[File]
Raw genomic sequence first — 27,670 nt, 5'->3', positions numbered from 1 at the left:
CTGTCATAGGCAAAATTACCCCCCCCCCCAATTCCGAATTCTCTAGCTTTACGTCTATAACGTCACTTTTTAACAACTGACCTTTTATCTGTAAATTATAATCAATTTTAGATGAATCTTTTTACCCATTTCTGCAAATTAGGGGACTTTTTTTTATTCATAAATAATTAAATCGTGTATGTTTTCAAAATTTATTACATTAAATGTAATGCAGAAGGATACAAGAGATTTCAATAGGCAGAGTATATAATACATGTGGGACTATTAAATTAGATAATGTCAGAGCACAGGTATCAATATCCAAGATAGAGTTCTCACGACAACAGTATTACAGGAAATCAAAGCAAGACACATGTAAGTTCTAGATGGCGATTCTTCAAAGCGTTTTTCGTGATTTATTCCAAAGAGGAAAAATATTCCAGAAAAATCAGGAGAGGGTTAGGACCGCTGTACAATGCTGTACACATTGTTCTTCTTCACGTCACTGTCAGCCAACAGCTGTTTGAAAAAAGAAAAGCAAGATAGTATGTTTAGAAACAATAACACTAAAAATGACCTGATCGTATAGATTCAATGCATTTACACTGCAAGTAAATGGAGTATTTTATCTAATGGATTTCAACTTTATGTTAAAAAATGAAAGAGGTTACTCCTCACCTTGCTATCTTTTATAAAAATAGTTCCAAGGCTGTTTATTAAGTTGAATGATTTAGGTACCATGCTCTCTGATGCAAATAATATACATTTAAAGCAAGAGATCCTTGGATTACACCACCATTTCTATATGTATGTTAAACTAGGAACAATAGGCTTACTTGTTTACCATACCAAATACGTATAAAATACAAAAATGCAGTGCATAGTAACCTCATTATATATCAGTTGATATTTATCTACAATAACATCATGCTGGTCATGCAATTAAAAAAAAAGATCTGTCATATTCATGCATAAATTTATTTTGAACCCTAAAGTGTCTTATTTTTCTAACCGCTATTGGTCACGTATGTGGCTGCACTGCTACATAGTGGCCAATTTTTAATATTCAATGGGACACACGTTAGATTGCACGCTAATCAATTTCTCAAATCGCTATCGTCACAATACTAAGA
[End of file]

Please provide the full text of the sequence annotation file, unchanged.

Raw genomic sequence first — 27,670 nt, 5'->3', positions numbered from 1 at the left:
CTGTCATAGGCAAAATTACCCCCCCCCCCAATTCCGAATTCTCTAGCTTTACGTCTATAACGTCACTTTTTAACAACTGACCTTTTATCTGTAAATTATAATCAATTTTAGATGAATCTTTTTACCCATTTCTGCAAATTAGGGGACTTTTTTTTATTCATAAATAATTAAATCGTGTATGTTTTCAAAATTTATTACATTAAATGTAATGCAGAAGGATACAAGAGATTTCAATAGGCAGAGTATATAATACATGTGGGACTATTAAATTAGATAATGTCAGAGCACAGGTATCAATATCCAAGATAGAGTTCTCACGACAACAGTATTACAGGAAATCAAAGCAAGACACATGTAAGTTCTAGATGGCGATTCTTCAAAGCGTTTTTCGTGATTTATTCCAAAGAGGAAAAATATTCCAGAAAAATCAGGAGAGGGTTAGGACCGCTGTACAATGCTGTACACATTGTTCTTCTTCACGTCACTGTCAGCCAACAGCTGTTTGAAAAAAGAAAAGCAAGATAGTATGTTTAGAAACAATAACACTAAAAATGACCTGATCGTATAGATTCAATGCATTTACACTGCAAGTAAATGGAGTATTTTATCTAATGGATTTCAACTTTATGTTAAAAAATGAAAGAGGTTACTCCTCACCTTGCTATCTTTTATAAAAATAGTTCCAAGGCTGTTTATTAAGTTGAATGATTTAGGTACCATGCTCTCTGATGCAAATAATATACATTTAAAGCAAGAGATCCTTGGATTACACCACCATTTCTATATGTATGTTAAACTAGGAACAATAGGCTTACTTGTTTACCATACCAAATACGTATAAAATACAAAAATGCAGTGCATAGTAACCTCATTATATATCAGTTGATATTTATCTACAATAACATCATGCTGGTCATGCAATTAAAAAAAAAGATCTGTCATATTCATGCATAAATTTATTTTGAACCCTAAAGTGTCTTATTTTTCTAACCGCTATTGGTCACGTATGTGGCTGCACTGCTACATAGTGGCCAATTTTTAATATTCAATGGGACACACGTTAGATTGCACGCTAATCAATTTCTCAAATCGCTATCGTCACAATACTAAGA